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cided differently by various perfons to whom it was referred, a confiderable degree of acrimony sometimes broke out in converfation and periodical communications. The doctor was always on the alert, but he did not fuffer his temper t be foured by fuch trifles.


After a few day's illness, and preferving his recollection and calmness to the laft, he died on the twenty-second of January, at his houfe in St. John'sSquare, and was on the thirtieth of the fame month committed to the vault under the church in that square, by a felect party of his friends, who in him lamented the lofs of an excellent fcholar, a cheerful companion, a fincere friend, and a worthy F.


MONTHLY RETROSPECT OF THE FINE ARTS. (The Loan of new Prints and Articles of Intelligence is requested.)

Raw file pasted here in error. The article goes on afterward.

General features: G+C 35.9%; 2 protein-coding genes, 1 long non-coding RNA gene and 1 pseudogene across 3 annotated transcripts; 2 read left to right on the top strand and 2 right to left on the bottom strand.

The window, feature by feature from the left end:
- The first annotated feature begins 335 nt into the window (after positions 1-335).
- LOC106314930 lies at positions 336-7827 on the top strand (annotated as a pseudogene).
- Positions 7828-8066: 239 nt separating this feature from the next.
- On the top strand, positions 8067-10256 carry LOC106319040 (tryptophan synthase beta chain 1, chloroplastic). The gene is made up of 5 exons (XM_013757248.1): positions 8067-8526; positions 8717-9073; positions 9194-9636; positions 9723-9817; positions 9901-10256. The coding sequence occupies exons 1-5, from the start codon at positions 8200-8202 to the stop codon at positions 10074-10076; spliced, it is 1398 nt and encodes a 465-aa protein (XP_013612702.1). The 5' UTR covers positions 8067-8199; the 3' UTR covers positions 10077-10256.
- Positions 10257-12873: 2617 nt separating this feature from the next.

R. A. Pinxit. John Young, Mezzotinto En-
graver to the Prince of Wales, feulp. published
for Young, Fitzroy Square. Price 11. 11.
HE Hero, who is


T'original figure, of about fourteen or

fitteen years of age, appears to be entering heartily into the fervice of his country; and the fame enthusiastic and lively expectation with which he is actuated, is diffufed to his parents and fifters, who feem to confider him as entered into the path of glory, and likely to become a future admiral. A younger boy drawing the officer's fword, though not a new thought, has a very happy effect. A group of failors hugging in the back ground is appropriate to the subject, in which every figure introduced is engaged and interested.

Representations of tuch scenes as these, render the preparations for war attractive and animating to a young and aspiring mind, and lead him to confider himself as engaged in an honourable caufe, contributing to the defence and fupport of that nation which gave him birth, and treading in the fame path with thofe heroes whole names are enrolled in the temple of Fame; and fhould he fall in the conteft, he expects that furvivors will confider him as ne of